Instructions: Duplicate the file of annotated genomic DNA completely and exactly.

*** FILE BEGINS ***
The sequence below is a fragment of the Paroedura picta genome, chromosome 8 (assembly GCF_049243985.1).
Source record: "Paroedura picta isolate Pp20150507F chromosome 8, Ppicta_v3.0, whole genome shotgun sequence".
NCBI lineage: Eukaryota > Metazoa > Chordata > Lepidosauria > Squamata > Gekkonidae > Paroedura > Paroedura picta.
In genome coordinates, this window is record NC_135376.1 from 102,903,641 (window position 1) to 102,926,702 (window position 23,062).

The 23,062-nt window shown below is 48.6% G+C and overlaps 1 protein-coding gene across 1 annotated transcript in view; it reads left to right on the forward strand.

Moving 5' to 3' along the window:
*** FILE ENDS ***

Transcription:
The sequence below is a fragment of the Paroedura picta genome, chromosome 8 (assembly GCF_049243985.1).
Source record: "Paroedura picta isolate Pp20150507F chromosome 8, Ppicta_v3.0, whole genome shotgun sequence".
NCBI lineage: Eukaryota > Metazoa > Chordata > Lepidosauria > Squamata > Gekkonidae > Paroedura > Paroedura picta.
In genome coordinates, this window is record NC_135376.1 from 102,903,641 (window position 1) to 102,926,702 (window position 23,062).

The 23,062-nt window shown below is 48.6% G+C and overlaps 1 protein-coding gene across 1 annotated transcript in view; it reads left to right on the forward strand.

Moving 5' to 3' along the window: